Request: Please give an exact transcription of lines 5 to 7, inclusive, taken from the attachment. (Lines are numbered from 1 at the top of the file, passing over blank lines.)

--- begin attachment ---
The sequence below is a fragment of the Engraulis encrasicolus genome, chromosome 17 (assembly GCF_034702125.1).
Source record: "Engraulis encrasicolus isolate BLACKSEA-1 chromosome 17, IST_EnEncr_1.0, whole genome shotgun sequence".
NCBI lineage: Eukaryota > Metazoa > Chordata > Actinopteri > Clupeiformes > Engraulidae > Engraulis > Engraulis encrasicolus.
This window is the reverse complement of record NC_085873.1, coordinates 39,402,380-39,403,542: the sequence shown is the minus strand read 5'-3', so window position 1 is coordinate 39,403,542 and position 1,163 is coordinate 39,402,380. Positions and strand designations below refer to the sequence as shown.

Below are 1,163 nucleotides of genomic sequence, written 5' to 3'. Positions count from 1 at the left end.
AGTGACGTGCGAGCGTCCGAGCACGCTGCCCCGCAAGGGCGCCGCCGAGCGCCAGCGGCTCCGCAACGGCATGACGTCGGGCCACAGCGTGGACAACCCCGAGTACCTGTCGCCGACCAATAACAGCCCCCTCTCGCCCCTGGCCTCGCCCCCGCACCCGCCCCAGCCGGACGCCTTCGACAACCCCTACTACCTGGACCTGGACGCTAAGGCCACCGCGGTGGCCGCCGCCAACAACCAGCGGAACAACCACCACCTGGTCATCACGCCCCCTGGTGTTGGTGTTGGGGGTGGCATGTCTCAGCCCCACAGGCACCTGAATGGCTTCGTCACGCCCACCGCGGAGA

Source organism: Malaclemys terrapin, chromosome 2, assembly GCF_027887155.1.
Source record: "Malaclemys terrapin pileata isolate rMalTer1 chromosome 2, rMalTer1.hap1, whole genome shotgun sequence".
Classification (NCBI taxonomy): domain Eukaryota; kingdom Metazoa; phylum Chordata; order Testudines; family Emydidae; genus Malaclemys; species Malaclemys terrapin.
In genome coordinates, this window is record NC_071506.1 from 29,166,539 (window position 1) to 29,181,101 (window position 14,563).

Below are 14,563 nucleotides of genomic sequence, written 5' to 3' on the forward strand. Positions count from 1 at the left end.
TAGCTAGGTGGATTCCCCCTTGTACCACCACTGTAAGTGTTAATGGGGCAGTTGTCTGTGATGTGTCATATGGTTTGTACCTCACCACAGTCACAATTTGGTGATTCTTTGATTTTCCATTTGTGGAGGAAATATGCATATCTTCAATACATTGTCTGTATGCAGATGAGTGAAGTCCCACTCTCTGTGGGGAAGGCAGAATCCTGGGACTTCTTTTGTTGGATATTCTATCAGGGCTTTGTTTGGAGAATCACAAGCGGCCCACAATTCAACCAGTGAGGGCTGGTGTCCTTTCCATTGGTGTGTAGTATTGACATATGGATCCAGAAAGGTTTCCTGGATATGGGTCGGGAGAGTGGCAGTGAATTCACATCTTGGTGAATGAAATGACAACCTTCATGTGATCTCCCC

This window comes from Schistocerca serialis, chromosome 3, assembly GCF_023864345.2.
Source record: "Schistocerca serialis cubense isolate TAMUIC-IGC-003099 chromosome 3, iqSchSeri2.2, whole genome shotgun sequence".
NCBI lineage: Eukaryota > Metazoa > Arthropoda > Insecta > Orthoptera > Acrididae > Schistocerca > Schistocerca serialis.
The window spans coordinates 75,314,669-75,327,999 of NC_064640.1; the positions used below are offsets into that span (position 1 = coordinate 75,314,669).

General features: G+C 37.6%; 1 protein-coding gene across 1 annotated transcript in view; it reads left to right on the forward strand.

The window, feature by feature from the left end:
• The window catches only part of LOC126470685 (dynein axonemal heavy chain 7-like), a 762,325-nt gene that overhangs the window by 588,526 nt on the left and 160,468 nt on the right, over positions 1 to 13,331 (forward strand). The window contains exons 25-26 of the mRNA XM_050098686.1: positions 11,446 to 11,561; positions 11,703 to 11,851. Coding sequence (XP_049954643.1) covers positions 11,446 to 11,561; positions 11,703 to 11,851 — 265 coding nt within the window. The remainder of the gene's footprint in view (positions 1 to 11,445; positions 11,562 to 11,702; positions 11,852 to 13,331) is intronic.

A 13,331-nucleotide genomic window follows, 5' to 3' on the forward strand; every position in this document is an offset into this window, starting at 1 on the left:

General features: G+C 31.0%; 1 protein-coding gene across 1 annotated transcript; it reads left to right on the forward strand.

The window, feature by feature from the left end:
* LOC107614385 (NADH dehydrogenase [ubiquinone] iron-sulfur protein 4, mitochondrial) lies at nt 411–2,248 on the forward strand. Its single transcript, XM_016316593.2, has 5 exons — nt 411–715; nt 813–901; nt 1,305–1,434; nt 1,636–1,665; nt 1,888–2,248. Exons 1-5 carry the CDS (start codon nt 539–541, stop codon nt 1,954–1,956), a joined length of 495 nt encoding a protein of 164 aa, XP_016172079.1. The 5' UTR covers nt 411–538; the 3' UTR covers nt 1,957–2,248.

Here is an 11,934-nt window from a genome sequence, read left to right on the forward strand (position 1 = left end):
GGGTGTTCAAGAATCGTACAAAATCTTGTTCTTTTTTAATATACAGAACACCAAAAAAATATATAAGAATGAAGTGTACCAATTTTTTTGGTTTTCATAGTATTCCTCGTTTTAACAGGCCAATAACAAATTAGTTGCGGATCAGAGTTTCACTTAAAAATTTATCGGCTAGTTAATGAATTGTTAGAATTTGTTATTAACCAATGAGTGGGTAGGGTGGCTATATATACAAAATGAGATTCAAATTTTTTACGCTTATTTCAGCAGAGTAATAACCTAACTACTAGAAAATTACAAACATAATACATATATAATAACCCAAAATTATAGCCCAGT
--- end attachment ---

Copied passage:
Below are 1,163 nucleotides of genomic sequence, written 5' to 3'. Positions count from 1 at the left end.
AGTGACGTGCGAGCGTCCGAGCACGCTGCCCCGCAAGGGCGCCGCCGAGCGCCAGCGGCTCCGCAACGGCATGACGTCGGGCCACAGCGTGGACAACCCCGAGTACCTGTCGCCGACCAATAACAGCCCCCTCTCGCCCCTGGCCTCGCCCCCGCACCCGCCCCAGCCGGACGCCTTCGACAACCCCTACTACCTGGACCTGGACGCTAAGGCCACCGCGGTGGCCGCCGCCAACAACCAGCGGAACAACCACCACCTGGTCATCACGCCCCCTGGTGTTGGTGTTGGGGGTGGCATGTCTCAGCCCCACAGGCACCTGAATGGCTTCGTCACGCCCACCGCGGAGA

Source organism: Malaclemys terrapin, chromosome 2, assembly GCF_027887155.1.